Neil LaBute has a lot of apologizing to do after his last picture, 2006's "Wicker Man" remake, failed at the box office and became the unintentional comedy smash of the last decade. While already surfing an unsteady career of provocative curiosities, "Wicker" sent LaBute's credibility into the toilet. "Lakeview Terrace" represents only a slight gasp of oxygen for the filmmaker, helming a mediocre suburban thriller absent any of the LaBute touches admirers have come to expect.
Moving into an idyllic Californian community, interracial couple Chris (Patrick Wilson) and Lisa (Kerry Washington) are eager to start their dream life together. Living next door is police officer Abel Turner (Samuel L. Jackson, doing the traditional Jackson shuffle), a widowed father of two who doesn't take kindly to the pairing paraded in front of him. While Chris considers Abel's initial hostile neighborly invasions to be the stuff of common misunderstanding, it becomes clear that the cop is dead serious about the couple moving out. Trying to mount something of a counter attack, Chris learns the true power of Abel's badge and the reach of his threatening ways.
This isn't the first time LaBute has worked without the comfort zone of his own screenplay, yet "Lakeview Terrace" feels devoid of anything LaBute is known for, even with a plot that picks away at unnerving, humiliating situations at the hands of the morally corrupt (LaBute's bread and butter). The filmmaker is on autopilot, going through the motions with this flaccid story; it's a survival piece of moviemaking, not an authoritative one. The script by David Loughery and Howard Korder instead works customary "Unlawful Entry" moments of intimidation and helplessness, as Chris and Lisa strain under Abel's thumb, unable to retaliate through expected legal channels, or even the suburban justice David craves.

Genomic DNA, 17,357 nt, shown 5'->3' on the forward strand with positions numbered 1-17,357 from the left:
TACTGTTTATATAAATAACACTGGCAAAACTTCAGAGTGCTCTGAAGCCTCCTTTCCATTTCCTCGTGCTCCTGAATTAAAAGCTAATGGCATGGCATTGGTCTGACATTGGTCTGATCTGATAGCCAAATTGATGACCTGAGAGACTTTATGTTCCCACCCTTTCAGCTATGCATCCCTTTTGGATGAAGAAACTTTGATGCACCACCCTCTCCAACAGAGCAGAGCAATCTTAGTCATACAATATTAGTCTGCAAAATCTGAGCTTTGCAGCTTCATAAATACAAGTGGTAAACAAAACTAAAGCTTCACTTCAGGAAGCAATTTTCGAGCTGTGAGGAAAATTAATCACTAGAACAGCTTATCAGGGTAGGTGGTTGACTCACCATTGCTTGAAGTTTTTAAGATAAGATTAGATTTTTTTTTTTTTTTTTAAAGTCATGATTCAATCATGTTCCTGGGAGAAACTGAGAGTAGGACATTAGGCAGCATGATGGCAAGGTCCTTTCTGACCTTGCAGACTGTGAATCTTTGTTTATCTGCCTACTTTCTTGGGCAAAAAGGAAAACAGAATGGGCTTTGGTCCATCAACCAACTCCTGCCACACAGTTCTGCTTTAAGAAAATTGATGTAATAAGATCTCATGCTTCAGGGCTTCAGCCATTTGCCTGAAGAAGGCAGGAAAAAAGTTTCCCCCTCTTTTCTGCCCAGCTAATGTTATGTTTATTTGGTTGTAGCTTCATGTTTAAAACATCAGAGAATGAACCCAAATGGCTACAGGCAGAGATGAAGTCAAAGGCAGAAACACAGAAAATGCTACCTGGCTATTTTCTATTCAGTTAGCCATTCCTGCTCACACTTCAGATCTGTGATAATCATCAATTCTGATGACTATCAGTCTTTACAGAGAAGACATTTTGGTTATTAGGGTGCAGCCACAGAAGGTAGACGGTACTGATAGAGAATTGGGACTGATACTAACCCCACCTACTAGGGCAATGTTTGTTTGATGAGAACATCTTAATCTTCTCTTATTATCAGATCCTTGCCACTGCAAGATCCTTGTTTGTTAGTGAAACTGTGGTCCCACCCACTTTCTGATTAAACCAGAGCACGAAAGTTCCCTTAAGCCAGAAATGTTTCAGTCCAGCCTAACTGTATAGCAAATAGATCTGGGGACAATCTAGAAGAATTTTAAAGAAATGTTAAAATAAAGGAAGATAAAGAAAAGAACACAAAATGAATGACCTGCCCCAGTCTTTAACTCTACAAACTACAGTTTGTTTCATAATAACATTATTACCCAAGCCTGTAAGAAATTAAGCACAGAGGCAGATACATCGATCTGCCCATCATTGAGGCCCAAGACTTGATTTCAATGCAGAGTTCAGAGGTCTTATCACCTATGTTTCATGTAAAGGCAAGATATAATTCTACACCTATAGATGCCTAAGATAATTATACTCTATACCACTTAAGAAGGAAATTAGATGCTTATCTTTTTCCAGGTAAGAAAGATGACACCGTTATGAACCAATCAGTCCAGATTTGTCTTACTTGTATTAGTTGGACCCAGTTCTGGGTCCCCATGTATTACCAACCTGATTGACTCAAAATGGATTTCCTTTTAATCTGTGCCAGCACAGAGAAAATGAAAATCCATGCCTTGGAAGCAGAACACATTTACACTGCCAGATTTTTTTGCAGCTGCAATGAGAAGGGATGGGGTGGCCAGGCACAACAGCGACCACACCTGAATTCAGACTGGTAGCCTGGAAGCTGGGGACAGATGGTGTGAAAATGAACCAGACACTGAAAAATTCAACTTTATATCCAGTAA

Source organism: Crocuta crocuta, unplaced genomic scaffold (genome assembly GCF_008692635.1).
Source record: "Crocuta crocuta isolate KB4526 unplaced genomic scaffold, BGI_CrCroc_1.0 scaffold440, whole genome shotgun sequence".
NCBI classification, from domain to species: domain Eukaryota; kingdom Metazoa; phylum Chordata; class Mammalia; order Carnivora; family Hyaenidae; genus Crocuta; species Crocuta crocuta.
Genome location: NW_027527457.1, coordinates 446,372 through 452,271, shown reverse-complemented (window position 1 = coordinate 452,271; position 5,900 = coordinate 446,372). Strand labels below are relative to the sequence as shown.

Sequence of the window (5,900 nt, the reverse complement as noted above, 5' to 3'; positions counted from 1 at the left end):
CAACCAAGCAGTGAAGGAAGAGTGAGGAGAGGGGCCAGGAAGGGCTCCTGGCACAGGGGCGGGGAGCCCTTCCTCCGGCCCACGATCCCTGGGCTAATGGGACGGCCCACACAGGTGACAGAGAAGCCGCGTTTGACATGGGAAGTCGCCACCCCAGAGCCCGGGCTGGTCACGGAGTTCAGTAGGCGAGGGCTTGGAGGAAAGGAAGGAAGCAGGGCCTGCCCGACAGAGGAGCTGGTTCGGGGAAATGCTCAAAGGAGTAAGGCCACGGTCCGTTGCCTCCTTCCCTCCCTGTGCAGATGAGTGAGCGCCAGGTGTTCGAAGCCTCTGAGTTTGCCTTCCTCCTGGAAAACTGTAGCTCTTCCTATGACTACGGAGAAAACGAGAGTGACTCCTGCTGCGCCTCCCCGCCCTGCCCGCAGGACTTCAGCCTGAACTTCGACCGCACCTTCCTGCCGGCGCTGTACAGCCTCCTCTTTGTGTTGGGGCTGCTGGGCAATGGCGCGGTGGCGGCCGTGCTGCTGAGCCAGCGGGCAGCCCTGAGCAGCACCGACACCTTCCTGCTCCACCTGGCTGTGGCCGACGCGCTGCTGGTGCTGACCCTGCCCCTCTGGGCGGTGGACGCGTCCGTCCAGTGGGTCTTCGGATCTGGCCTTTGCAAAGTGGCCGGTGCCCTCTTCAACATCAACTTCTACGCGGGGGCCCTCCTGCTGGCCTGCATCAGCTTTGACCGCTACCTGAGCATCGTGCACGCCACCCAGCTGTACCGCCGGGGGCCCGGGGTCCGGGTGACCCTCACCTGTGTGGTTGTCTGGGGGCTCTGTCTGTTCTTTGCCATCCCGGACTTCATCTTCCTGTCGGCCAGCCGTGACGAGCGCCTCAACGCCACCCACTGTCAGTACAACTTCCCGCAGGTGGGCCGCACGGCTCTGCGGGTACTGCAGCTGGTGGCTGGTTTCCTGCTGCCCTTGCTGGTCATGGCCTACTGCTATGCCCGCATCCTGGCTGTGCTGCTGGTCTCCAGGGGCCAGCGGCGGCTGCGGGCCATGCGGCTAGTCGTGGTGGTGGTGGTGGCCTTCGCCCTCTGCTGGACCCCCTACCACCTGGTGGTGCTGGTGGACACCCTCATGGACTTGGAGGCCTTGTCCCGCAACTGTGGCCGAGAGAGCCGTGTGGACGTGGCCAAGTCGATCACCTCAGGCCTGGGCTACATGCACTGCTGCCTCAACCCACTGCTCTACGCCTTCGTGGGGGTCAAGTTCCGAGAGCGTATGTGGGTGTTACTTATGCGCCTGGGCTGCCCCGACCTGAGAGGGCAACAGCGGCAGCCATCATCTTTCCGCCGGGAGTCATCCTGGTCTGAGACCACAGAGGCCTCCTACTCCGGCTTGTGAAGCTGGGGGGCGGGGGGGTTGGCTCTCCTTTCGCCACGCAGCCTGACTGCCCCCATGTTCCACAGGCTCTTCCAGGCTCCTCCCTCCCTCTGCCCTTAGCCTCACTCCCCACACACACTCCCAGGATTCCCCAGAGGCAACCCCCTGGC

Considering the plot takes on severe racial and domestic antagonism issues, LaBute would likely be the one to make the material sing. Instead "Terrace" puts the filmmaker into a PG-13 half nelson that he can't escape from, neutering the movie's efforts to shade the central conflict a pleasing color of grey for optimal audience manipulation. The early head-butting between Chris and Abel shows wonderful promise, both in concentration of suspense and in performance, with Wilson and Jackson having a grand time as the combative, suspicious neighbors. Sadly, the film sours quickly as LaBute is powerless to explore the tension to more perverse conclusions that could snap the film awake.
By the last act, LaBute's batteries run down and the plot slips into formulaic thriller mode, moving the premise from an encouraging place of terror to an obvious one, sending the film out on a substandard note. Granted, this is hardly "Wicker Man 2: NOT THE BEES!," but LaBute should be counted on for a movie with more teeth than what "Lakeview Terrace" is prepared to offer.
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